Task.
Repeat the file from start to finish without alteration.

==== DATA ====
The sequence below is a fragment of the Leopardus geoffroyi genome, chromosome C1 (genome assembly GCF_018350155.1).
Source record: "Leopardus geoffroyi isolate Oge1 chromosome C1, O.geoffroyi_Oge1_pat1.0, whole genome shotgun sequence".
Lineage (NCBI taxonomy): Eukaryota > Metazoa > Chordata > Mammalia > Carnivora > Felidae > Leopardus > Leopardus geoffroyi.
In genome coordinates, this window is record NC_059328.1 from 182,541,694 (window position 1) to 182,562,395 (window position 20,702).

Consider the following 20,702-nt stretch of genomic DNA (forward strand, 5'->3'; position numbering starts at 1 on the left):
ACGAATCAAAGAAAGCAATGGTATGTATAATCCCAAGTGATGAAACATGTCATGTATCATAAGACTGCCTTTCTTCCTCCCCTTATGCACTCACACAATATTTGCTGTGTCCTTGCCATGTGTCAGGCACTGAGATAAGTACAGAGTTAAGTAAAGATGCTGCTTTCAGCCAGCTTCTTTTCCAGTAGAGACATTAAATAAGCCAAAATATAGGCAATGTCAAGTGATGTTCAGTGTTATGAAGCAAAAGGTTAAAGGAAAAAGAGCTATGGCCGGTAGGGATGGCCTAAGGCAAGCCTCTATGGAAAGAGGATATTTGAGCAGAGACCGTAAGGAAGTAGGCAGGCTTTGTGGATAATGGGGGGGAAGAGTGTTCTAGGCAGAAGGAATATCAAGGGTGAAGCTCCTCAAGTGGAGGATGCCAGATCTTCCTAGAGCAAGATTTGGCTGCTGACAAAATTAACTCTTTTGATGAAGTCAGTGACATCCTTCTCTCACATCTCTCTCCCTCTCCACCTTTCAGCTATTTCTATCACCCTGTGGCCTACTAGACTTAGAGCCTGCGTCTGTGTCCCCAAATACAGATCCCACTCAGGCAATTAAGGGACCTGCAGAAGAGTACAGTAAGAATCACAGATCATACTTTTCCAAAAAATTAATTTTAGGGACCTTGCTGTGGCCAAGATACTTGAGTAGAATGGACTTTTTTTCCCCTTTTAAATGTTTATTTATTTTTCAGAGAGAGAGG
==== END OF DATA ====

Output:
The sequence below is a fragment of the Leopardus geoffroyi genome, chromosome C1 (genome assembly GCF_018350155.1).
Source record: "Leopardus geoffroyi isolate Oge1 chromosome C1, O.geoffroyi_Oge1_pat1.0, whole genome shotgun sequence".
Lineage (NCBI taxonomy): Eukaryota > Metazoa > Chordata > Mammalia > Carnivora > Felidae > Leopardus > Leopardus geoffroyi.
In genome coordinates, this window is record NC_059328.1 from 182,541,694 (window position 1) to 182,562,395 (window position 20,702).

Consider the following 20,702-nt stretch of genomic DNA (forward strand, 5'->3'; position numbering starts at 1 on the left):
ACGAATCAAAGAAAGCAATGGTATGTATAATCCCAAGTGATGAAACATGTCATGTATCATAAGACTGCCTTTCTTCCTCCCCTTATGCACTCACACAATATTTGCTGTGTCCTTGCCATGTGTCAGGCACTGAGATAAGTACAGAGTTAAGTAAAGATGCTGCTTTCAGCCAGCTTCTTTTCCAGTAGAGACATTAAATAAGCCAAAATATAGGCAATGTCAAGTGATGTTCAGTGTTATGAAGCAAAAGGTTAAAGGAAAAAGAGCTATGGCCGGTAGGGATGGCCTAAGGCAAGCCTCTATGGAAAGAGGATATTTGAGCAGAGACCGTAAGGAAGTAGGCAGGCTTTGTGGATAATGGGGGGGAAGAGTGTTCTAGGCAGAAGGAATATCAAGGGTGAAGCTCCTCAAGTGGAGGATGCCAGATCTTCCTAGAGCAAGATTTGGCTGCTGACAAAATTAACTCTTTTGATGAAGTCAGTGACATCCTTCTCTCACATCTCTCTCCCTCTCCACCTTTCAGCTATTTCTATCACCCTGTGGCCTACTAGACTTAGAGCCTGCGTCTGTGTCCCCAAATACAGATCCCACTCAGGCAATTAAGGGACCTGCAGAAGAGTACAGTAAGAATCACAGATCATACTTTTCCAAAAAATTAATTTTAGGGACCTTGCTGTGGCCAAGATACTTGAGTAGAATGGACTTTTTTTCCCCTTTTAAATGTTTATTTATTTTTCAGAGAGAGAGG